Judging The Beautiful

Plato defined beauty as a 'property of intrinsic objects', which could be measured in 'purity, integrity, harmony and perfection'.

However, according to Immanuel Kant, the judgment of beauty is different from cognitive or moral judgement because it is effected subjectively, that is, exclusively in reference to the person making the judgement. 'A person who describes something as beautiful insists that everyone ought to give the object in question his approval and follow suit.' For a judgement to be truly 'aesthetic', rather than merely idiosyncratic, the person making the judgement must be adamant that their opinion be consensus.

The Critique of Judgement discusses four particular unique features of aesthetic judgements on the beautiful, subsequently dealing with the sublime. These particular unique features, called 'moments' are structured in often obscure ways.

The first moment: Aesthetic judgements are disinterested. Separated from the two types of interest in the way of being agreeable with the sensations and by the way of concepts of the good. Only aesthetic judgement is free of such interests.

The second moment: Aesthetic judgements behave universally, however, as judging the aesthetic is reflective, this would therefore, somehow make single concepts of 'beauty' universally accepted. Such truisms such as 'beauty is in the eye of the beholder' is argued first of all, can not account for our experience of beauty itself, insofar as the tendency to see 'beauty' as if it were somehow in the object or the immediate experience of the object. Secondly, such a relativist view can not account for the social behaviour of our claims of what we find beautiful.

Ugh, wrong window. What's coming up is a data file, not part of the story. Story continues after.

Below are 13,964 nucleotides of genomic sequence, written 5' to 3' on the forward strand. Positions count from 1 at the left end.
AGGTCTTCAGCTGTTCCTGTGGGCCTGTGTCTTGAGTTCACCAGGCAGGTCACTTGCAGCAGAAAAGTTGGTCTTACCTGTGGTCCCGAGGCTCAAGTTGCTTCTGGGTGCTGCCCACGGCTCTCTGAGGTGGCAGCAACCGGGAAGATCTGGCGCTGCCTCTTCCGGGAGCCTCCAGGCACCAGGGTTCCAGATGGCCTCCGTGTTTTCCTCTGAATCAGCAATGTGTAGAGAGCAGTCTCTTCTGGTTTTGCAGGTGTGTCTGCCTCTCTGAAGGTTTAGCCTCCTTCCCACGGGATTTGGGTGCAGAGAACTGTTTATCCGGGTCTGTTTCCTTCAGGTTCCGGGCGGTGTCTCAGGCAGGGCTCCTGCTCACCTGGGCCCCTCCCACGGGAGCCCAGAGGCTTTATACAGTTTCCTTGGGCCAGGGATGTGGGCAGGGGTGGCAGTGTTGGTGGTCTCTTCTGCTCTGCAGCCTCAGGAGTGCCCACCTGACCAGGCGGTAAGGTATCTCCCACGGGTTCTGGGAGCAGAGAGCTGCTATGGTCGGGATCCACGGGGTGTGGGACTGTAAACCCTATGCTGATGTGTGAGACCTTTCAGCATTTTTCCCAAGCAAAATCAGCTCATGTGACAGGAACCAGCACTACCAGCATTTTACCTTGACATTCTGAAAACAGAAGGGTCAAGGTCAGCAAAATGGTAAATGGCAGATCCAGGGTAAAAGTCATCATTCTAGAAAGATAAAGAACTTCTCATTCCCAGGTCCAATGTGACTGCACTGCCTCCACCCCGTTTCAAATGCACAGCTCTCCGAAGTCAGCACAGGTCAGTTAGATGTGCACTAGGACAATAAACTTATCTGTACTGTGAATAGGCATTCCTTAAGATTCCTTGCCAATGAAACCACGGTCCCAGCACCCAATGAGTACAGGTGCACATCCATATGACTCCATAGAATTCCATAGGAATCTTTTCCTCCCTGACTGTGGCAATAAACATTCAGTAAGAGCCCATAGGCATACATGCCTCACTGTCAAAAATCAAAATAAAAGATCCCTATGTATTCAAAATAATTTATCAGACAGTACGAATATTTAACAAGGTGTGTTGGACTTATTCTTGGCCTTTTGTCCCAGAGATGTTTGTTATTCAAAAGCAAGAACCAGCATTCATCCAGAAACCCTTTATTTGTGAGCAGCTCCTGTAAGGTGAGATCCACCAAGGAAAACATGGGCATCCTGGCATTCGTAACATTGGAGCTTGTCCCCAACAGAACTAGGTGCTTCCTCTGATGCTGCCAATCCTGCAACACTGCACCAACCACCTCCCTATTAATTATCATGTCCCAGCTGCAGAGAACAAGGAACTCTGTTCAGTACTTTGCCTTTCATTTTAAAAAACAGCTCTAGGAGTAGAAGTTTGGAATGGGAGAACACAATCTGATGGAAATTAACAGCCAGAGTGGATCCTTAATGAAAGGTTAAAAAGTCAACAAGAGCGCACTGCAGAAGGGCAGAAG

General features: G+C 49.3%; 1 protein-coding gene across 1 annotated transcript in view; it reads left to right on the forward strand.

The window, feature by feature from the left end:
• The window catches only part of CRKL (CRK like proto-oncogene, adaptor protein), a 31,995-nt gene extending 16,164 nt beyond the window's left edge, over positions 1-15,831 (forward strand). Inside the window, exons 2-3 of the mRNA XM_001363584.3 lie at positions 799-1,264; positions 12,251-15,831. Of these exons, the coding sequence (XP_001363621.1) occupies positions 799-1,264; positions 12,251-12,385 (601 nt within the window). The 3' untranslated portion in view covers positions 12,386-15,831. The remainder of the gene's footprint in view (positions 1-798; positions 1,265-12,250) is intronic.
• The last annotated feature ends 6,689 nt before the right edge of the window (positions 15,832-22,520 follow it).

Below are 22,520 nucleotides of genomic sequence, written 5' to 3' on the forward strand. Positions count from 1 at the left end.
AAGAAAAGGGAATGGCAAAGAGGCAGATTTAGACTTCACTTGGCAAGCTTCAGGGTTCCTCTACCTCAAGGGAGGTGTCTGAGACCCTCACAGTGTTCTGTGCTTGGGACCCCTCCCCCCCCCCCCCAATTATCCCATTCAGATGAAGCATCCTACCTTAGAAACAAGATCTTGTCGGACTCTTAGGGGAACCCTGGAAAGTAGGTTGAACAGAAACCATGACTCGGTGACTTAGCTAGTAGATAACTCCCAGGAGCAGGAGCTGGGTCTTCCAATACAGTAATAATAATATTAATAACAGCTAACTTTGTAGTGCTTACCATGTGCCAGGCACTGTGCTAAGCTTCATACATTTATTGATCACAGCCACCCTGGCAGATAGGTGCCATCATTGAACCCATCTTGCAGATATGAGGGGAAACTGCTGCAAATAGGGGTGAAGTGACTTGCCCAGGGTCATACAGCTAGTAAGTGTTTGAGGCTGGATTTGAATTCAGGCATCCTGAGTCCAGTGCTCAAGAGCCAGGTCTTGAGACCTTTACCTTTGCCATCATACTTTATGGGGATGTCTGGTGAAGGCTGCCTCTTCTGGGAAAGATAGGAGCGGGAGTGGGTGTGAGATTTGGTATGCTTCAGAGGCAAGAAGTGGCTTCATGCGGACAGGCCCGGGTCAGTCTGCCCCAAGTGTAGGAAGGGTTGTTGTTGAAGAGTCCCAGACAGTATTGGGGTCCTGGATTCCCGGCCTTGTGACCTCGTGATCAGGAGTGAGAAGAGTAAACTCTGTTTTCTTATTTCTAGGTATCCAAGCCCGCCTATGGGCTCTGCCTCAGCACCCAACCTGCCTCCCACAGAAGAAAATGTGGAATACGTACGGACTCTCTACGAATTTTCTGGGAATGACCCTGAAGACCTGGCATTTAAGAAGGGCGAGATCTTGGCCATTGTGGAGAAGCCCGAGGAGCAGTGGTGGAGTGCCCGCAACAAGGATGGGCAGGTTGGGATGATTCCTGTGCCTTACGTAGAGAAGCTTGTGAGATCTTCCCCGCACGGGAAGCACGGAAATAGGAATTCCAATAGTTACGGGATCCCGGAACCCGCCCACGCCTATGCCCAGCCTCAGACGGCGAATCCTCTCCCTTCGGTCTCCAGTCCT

The third moment: Introduction of the problem of the purpose and purposiveness. An object's purpose is the concept according to which it was manufactured; purposiveness then, is the property of at least appearing to have been manufactured or designed. It is claimed that the beautiful has to be understood as purposive, but without any definite purpose. The purposiveness of art is more complicated, although such works may have had purposes behind their production, expressing a certain mood/communicate an idea, nevertheless, these may not be sufficient for the object to be beautiful.

The fourth moment: Aesthetic judgements must pass the test of necessity, effectively meaning 'according to principle'. Judgement does not either follow nor produce a determining concept of beauty, but exhausts itself in being exemplary precisely of an aesthetic judgement.

Kant described the ground upon which these judgements are made as 'common sense', by which he means a priori principle of our taste, that is of our feeling for what is beautiful. The four moments of the beautiful are said to be summed up in the idea of 'common sense', this 'common sense' depending upon the features of humans which make possible free choice and determinative experiences.

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1 comment:

M said...

(thank you for blogging)